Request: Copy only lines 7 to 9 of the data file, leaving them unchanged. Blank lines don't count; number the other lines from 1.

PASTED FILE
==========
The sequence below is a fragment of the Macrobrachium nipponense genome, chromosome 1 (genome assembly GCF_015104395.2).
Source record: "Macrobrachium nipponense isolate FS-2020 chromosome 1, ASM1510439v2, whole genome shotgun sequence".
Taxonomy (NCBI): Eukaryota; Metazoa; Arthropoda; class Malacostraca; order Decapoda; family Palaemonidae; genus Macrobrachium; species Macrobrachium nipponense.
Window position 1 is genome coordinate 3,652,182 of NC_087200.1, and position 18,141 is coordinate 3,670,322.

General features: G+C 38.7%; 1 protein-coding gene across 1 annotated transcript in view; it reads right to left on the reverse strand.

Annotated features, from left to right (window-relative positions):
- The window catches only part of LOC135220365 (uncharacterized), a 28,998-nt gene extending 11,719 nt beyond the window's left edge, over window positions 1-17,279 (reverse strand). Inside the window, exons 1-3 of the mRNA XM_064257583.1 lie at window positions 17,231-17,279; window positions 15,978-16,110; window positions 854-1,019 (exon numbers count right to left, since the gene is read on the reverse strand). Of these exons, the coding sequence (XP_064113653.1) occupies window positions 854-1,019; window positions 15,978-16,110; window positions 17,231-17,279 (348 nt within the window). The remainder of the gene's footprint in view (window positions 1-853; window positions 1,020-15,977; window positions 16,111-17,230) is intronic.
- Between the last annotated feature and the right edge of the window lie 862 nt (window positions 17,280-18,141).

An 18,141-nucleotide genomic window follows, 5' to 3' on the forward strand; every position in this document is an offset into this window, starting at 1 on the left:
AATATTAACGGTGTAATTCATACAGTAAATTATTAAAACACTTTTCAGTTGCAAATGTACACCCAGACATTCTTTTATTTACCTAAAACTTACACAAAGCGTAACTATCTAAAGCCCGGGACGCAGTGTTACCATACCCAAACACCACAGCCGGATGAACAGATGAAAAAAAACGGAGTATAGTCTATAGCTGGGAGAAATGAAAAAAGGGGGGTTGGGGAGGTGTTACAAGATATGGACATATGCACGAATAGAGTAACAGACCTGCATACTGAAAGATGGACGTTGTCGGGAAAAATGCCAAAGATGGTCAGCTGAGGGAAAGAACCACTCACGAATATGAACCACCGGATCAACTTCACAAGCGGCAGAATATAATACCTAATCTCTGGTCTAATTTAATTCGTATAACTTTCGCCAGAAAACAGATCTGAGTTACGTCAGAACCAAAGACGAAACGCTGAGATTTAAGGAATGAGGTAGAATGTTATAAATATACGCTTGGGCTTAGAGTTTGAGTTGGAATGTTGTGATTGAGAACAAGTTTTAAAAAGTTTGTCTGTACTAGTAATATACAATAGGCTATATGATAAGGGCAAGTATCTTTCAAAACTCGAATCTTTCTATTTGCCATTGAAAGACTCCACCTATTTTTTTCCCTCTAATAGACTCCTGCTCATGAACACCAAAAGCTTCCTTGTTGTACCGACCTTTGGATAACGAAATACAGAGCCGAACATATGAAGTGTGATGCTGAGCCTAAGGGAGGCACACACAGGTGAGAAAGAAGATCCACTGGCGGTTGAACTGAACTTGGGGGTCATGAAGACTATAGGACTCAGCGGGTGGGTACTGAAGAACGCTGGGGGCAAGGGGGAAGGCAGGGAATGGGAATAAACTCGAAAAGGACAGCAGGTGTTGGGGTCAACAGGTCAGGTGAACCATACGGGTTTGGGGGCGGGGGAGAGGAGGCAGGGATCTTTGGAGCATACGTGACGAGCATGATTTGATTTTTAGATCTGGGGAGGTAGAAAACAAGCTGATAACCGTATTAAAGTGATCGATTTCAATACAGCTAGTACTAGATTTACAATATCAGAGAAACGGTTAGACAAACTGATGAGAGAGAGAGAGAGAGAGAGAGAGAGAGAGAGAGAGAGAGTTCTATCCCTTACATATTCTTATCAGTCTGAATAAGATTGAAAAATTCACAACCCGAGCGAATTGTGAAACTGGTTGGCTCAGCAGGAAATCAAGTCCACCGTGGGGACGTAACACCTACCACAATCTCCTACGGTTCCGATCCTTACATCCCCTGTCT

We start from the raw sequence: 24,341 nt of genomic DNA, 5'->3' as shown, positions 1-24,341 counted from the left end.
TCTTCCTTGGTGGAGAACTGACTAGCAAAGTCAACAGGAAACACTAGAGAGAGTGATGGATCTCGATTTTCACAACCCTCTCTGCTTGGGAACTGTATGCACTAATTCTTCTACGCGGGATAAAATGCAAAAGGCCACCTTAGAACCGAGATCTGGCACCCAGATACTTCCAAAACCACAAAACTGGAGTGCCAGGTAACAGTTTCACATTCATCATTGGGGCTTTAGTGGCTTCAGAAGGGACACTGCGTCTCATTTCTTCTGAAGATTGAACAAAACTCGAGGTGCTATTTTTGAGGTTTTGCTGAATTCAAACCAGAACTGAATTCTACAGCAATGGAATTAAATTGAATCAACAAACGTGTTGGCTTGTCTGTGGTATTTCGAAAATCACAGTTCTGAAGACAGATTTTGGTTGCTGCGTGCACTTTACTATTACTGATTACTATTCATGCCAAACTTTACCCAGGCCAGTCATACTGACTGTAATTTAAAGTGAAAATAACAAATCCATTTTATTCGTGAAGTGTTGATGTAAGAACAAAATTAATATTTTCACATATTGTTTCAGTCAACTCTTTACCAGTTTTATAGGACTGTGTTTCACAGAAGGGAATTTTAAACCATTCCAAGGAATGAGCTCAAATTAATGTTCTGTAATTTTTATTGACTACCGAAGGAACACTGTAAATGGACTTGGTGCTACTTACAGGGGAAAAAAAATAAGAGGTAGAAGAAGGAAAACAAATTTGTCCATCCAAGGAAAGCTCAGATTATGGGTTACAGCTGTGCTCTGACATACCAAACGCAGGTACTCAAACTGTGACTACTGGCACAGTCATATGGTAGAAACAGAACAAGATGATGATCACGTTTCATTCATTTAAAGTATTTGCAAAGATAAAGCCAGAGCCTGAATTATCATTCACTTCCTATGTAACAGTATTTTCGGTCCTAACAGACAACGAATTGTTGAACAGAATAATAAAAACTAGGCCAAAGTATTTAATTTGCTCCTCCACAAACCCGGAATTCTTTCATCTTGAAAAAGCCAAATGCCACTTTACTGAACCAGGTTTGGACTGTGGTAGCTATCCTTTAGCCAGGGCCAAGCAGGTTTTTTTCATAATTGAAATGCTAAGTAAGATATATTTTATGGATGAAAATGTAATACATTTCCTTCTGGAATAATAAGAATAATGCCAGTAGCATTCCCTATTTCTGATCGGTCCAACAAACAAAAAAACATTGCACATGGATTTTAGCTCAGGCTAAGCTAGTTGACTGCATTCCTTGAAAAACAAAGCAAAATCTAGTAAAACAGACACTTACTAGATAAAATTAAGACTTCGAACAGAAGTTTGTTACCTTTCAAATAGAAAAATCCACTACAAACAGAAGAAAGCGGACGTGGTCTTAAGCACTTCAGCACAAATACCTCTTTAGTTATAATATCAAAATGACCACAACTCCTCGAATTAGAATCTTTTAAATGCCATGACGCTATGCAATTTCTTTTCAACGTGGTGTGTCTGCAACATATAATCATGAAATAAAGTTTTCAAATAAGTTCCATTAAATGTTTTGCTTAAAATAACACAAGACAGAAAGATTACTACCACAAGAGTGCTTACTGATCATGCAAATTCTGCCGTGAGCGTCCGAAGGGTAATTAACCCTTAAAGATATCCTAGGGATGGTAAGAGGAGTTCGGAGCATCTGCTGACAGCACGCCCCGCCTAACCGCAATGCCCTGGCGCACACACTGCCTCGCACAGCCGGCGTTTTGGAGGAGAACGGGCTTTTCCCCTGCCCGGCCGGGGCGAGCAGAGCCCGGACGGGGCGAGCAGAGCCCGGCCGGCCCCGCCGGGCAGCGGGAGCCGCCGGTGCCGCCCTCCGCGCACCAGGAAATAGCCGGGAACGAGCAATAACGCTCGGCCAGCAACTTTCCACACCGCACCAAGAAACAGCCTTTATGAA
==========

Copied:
- The window catches only part of LOC135220365 (uncharacterized), a 28,998-nt gene extending 11,719 nt beyond the window's left edge, over window positions 1-17,279 (reverse strand). Inside the window, exons 1-3 of the mRNA XM_064257583.1 lie at window positions 17,231-17,279; window positions 15,978-16,110; window positions 854-1,019 (exon numbers count right to left, since the gene is read on the reverse strand). Of these exons, the coding sequence (XP_064113653.1) occupies window positions 854-1,019; window positions 15,978-16,110; window positions 17,231-17,279 (348 nt within the window). The remainder of the gene's footprint in view (window positions 1-853; window positions 1,020-15,977; window positions 16,111-17,230) is intronic.
- Between the last annotated feature and the right edge of the window lie 862 nt (window positions 17,280-18,141).

An 18,141-nucleotide genomic window follows, 5' to 3' on the forward strand; every position in this document is an offset into this window, starting at 1 on the left: